"But none of you can drink a drop
Till you've heard this toast, from me.

"Here's to a man on his way outside,
Who should have gone south before,
'Cause he can't even tell paper
From a moonbeam on the floor."

I've wiped on stage brush in Texas,
A duckling on Grandad's farm,
And I've used the old rough corncob
Without doing bodily harm.

On ships I've used a piece of rope,
In the trench a buddies sock,
In the shipyard we all used oakum,
On the beach a nice smooth rock.

Up north we used the Caribou moss,
One time a malamute's tail,
Even tore off my parka skirt
When caught out on the trail.

And how well do I remember
How cold it was one fall,
Just pulled up my old suspenders
And didn't use nothing at all.

In Oregon, tried a pine cone
That felt like a crosscut saw;
In fact, used every thing I should
Except my Mother-in-law.

Now boys will you up with your glasses
And drink to my health once more,
To that guy that can't tell paper
From a moonbeam on the floor."

Diamond Tooth Lil was here one spring,
A very charming young dame,
Her teeth were studded with diamonds,
That's how she got her name.

She was heading north to Dawson
To work in the dance halls there,
Dolled up like a million dollars
And plenty of "IT" to spare.

But she had to make a visit
To this mansion of grunt and groans,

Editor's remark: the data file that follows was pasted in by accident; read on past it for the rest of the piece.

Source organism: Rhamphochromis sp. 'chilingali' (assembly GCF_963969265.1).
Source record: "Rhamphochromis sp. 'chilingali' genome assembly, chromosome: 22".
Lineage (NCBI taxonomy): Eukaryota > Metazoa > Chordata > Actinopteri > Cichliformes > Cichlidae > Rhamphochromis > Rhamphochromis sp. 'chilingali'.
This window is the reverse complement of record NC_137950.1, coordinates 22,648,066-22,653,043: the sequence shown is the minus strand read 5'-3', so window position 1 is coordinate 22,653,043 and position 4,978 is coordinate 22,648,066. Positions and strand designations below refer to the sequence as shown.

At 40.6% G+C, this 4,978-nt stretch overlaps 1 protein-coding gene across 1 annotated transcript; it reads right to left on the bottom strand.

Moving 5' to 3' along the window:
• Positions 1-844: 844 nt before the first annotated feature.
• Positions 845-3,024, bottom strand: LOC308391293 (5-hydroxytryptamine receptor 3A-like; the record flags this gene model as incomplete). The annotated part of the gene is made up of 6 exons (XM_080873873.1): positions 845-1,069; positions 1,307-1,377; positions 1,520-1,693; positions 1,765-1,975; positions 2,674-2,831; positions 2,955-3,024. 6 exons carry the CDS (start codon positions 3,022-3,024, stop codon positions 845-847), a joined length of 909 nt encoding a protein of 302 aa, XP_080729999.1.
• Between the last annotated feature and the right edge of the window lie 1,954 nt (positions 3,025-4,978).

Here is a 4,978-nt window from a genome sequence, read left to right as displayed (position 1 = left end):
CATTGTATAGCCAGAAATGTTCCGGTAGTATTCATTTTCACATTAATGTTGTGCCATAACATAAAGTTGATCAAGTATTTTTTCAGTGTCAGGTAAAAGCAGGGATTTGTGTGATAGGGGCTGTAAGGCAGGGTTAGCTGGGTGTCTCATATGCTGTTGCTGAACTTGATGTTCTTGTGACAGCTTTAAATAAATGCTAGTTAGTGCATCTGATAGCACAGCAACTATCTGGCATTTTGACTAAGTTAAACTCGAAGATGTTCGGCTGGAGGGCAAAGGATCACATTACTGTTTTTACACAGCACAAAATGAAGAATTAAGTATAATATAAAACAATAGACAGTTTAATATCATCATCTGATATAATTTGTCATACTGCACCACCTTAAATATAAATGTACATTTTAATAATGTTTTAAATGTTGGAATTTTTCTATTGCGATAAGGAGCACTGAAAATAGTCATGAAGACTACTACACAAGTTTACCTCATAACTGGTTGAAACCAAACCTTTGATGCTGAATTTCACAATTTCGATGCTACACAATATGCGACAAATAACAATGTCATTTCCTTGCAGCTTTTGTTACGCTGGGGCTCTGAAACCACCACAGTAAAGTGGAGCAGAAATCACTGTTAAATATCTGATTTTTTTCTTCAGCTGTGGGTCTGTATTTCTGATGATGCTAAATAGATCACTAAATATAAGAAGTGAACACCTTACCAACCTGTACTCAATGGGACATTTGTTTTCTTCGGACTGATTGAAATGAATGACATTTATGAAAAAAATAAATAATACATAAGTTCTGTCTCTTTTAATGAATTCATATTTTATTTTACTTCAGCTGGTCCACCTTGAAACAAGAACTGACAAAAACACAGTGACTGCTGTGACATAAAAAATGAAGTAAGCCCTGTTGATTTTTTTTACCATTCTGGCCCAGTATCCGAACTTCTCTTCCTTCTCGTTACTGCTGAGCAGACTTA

When Johnnie peeked through a knot hole
To find the source of the tones.

He was glued right to that knot hole
Just as a copper passed by;
Said the cop, "Now Johnnie you're peekin',
Getting an eyefull on the sly."

"I'm tellln' you this ain't peekin'!'
John yelled in a frightened scream,
"If you don't believe me, just look yourself,
You can't see nothin' for steam!"

They also had a patent seat
On a weight that raised it high,
Which helped to keep it nice and clean,
At the same time kept it dry.

Now this seat was sure a dandy,
And the hole was cut so neat
You could tell it was to sit on
And not intended for feet.

But one time poor old Bucksaw Jim
Had to answer nature's call;
He rushed out to this work of art
And he had no time to stall.

'Twas on a real cold winter night
And so dark one could not see;
Now Jim forgot the seat was up
And sat where the seat should be.

Now Jim, he really took a fall,
But said it could have been worse,
'Cause had it been anyone else
They'd hauled him off in a hearse.

He did not blame another soul
For all that mess on his clothes;
He said it surely must be his
'Cause all the rest was froze.

But here's the thing that puzzles me
And I don't know what's to blame;
It took place twenty years ago
But poor Jim still smells the same.

It has been a grand old building,
Relieved munch suffering and pain,
Caught things before they made a mess,
done it time and time again.

Now it's outlived its usefulness;
Last week they hauled it alway.
You'd have thought it was a funeral;
No one had much to say.

It has really been a landmark,
That's a thing we can't deny;
Being right there on our front street
Where each one passes by.

Should old Chick ever hear of this,
He would surely rant and rave.
To think he'd missed this work of art
He would turn right in his grave.






A Guide to Whitehorse, Yukon

"The Specialist" by Charles "Chic" Sale